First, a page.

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28 March 2006 @ 12:39 pm
ICCA Semifinals - part 1  
OK, so on March 18, the ICCA Semifinals occurred at Stanford.  As we've done for the past five years or so, Jen and I went for the weekend.  Not a bad weekend at all, but of course, the highlight was the competition.

Here's how it went down.


The first group we saw was from a high school that we unfortunately didn't write down.  The group was called Till Dawn.  Not bad for a high school group, but they very much sounded like a high school group.  After the competition was over, they helped distract the audience while the judges deliberated, and somehow they managed to convince the site to give them individual microphones for that.  Here's what they looked like at that point:



Then we got into the competition proper.  As usual, the order wasn't announced to the audience - it had been determined by a random draw earlier that day.  First up was UC Berkeley's Men's Octet.  I had high hopes for these guys - they're the only group to have won the ICCA Finals twice so far.  But at the same time, they've taken a few years off from the competition circuit, so nobody really knew what to expect.  They opened with Bohemian Rhapsody (very fun arrangement and choreo, but not as tight musically as the song deserves), went into Men in Tights (which seemed to have the arrangement and choreo stolen moment for moment by the movie), and ended with the medley from Moulin Rouge.  This spawned some controversy in our conversations later that weekend.  The Men's Octet is, of course, all men.  They made no apologies for this, and played the duets from the medley as if it were intended for homosexual relationships -- except they played it up as much as they could, going for the laughs.  Jen's mom and her guy both found this very offensive.  I thought it was OK, but not terribly effective for competition.  On the whole, the set was a bit weak, but not terrible.  About what you'd expect on the low end of this level of the competition.



Next up was BYU Noteworthy.  They did four songs, two of which we wrote down the titles for, and two will be lost in the sands of time.  (oops)  The two we wrote were Isn't She Lovely, and Never Gonna Get It.  They opened with another ethnic number (it worked for them last year, so why not?) which was very impressive, and showed a great deal of musical range - although there were moments of muddled sync.  After that, the level went down to OK.  Their sound was a little tighter than Men's Octet, but their arrangements and choreo were simple by comparison, to the point where it appeared that some of them were getting bored at times.  Naturally, I followed suit.



Third to compete was UC Berkeley Artists in Resonance (or AiR).  Another group that sounds pretty good, but needs to learn that if they don't look like they're enjoying themselves, the audience won't enjoy them either.  They opened with Hey Jude, which I found repetitive and a bit on the boring side - so it must have been fairly true to the original version.  The second number (Come Down?  Can't read our notes...) wasn't anything to write home about, but they ended on a high note with their medley (I Believe in Miracles / Leave Your Hat On / Hot Stuff / Gimme All Your Lovin').  Very fun interplay between the men and women in the group, and a lot of stuff going on.  They could have used some more clarity, though - I felt at times that things were a bit muddled both visually and audibly.  Very fun group, though.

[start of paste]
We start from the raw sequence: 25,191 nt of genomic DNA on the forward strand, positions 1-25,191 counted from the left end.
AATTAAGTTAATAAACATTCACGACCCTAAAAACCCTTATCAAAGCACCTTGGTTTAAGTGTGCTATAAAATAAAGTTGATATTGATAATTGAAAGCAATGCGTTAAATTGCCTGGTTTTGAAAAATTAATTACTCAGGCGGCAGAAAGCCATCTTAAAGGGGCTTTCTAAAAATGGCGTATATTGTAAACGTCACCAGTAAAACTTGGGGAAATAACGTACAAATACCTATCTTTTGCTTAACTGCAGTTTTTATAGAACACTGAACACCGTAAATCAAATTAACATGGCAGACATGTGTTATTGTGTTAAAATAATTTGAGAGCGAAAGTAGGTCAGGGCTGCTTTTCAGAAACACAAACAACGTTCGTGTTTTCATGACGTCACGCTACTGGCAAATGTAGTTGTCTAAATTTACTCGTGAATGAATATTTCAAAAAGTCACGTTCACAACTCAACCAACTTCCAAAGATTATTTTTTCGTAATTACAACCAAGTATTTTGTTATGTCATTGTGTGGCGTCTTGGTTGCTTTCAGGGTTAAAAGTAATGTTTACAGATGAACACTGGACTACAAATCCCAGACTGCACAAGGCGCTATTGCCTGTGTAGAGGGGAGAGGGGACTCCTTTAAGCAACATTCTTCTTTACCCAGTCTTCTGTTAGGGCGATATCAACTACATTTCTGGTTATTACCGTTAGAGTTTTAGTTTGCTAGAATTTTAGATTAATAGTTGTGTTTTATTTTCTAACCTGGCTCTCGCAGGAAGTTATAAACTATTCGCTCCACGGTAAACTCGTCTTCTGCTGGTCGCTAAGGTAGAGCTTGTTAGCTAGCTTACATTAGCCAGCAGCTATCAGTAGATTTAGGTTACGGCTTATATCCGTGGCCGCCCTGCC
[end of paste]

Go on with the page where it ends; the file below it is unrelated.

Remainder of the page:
Act I ended with USC SoCal VoCals.  These guys were clearly the top of the pack when it came to Act I, but were still so much less than I've seen them be in the past.  They did Alone, Cold Hearted, and a Styx medley.  Complex choreography throughout, although it felt a bit stilted to me.  At no time did it ever occur to me that I was watching a performance -- it always felt like I was watching singing with moves, but neither really flowed from the other.  Occasionally they did a Rock Concert Move, which worked in the Styx medley, but I never really felt like the moves flowed from the music.  At the level these guys are at, they should be working more organically than that.  Sound wise, they were very good - again, clearly the best we'd seen so far - but still sounded thin.  Sixteen men and women sounding like twelve.  Now, it's better than the others - nobody else prior to this had a sound bigger than ten people or so.  But still, I've heard these guys totally dominate whatever stage they took on before.  Recently, in fact - at SCAMfest in November, they blew everybody else away.  But if you look at each performance as a competition with yourselves, this VoCals performance was destroyed by that one.

And, 'cause I couldn't decide which VoCals picture to use, here's another.  (At least I narrowed it down to two - I had to delete about seven front runners!)



Time for intermission, and since I need to get back to school from my lunch break, I'll take one myself.  When we return from these commercials, someone will be crowned winner - and an upset will break some hearts.